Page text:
You might ask yourself why we should even bother with social aspects in a technologies course. Out there in the field, however, SWT are applied by people with different backgrounds and specialties and they are relatively new technologies that act out in an inter/multi/transdisciplinary environment, which brings with it some learning curves. If you end up working in this area, then it is wise to have some notion about human dynamics in addition to the theoretical and technological details, and how the two are intertwined. Some of the hurdles that may seem ‘merely’ dynamics of human interaction can very well turn out to be scratching the surface of problems that might be solved with extensions or modifications to the technologies or even motivate new theoretical research.
Good and Wilkinson’s paper provides a non-technical introduction to Semantic Web topics, such as LSID, RDF, ontologies, and services. They consider what problems these technologies solve (i.e., the sensible reasons to adopt them), and what the hurdles are both with respect to the extant tools & technologies and the (humans working for some of the) leading biological data providers that appear to be reluctant in taking up the technologies. There are obviously people who have taken the approach of “let’s try and see what come out of the experimentation”, whereas others are more reserved and take the approach of “let’s see what happens, and then maybe we’ll try”. If there are not enough people of the former type, then the latter ones obviously will never try.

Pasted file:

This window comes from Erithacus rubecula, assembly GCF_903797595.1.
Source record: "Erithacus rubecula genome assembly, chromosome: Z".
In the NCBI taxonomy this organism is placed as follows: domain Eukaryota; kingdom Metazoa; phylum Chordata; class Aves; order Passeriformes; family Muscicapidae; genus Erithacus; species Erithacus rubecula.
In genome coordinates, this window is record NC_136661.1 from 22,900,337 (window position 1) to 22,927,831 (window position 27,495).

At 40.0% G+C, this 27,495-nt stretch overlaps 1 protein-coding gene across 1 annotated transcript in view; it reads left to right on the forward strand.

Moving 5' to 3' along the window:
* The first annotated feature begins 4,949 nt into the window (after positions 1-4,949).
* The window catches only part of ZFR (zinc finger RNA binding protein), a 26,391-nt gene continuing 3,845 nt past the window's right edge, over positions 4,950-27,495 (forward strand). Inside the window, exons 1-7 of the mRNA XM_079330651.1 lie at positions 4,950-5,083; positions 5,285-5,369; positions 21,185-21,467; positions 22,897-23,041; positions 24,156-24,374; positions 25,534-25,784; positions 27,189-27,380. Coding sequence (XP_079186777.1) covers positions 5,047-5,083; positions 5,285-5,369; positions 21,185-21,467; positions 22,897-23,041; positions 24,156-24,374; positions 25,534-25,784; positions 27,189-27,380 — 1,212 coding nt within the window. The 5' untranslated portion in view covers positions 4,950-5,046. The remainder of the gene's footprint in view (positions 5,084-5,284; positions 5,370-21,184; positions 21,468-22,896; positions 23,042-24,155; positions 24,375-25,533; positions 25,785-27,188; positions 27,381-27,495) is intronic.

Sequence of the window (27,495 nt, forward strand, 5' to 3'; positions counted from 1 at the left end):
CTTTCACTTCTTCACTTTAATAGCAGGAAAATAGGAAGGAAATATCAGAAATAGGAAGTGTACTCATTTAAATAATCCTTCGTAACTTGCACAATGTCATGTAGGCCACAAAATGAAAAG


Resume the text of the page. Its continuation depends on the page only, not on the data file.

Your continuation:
Another dimension of the social aspects is described in , which is a write-up of Goble’s presentation about the montagues and capulets at the SOFG’04 meeting. It argues that there are, mostly, three different types of people within the SWLS arena (it may just as well be applicable to another subject domain if they were to experiment with SWT, e.g., in public administration): the AI researchers, the philosophers, and the IT-savvy domain experts. They each have their own motivations and goals, which, at times, clash, but with conversation, respect, understanding, compromise, and collaboration, one will, and can, achieve the realisation of theory and ideas in useful applications.
The second part of the lecture will be devoted to a recap of the material of the past 11 lectures (there recap of the first part of the SWT course will be on 19-1).
 Good BM and Wilkinson MD. The Life Science Semantic Web is Full of Creeps! Briefings in Bioinformatics, 2006 7(3):275-286.
 Carole Goble and Chris Wroe. The Montagues and the Capulets. Comparative and Functional Genomics, 5(8):623-632, 2004. doi:10.1002/cfg.442
Note: reference 1 is mandatory reading, 2 is optional.
Lecture notes: none
“Mandatory reading” – you make me want to go back to writing papers like this again ;). Happy teaching.
well, you seem to run into noteworthy points with the market research ;).
The reason to include your paper was that I could kill two birds with one stone with it: the social aspects and to have some way to informally inform the students about LSID and semantic web services (for which there was not enough time to treat it properly during the lectures).
As for the lectures, the official lecturing is done now. What remains are the presentations of the mini-projects, which look like that they will have some nice results that I may write about later, and the exam.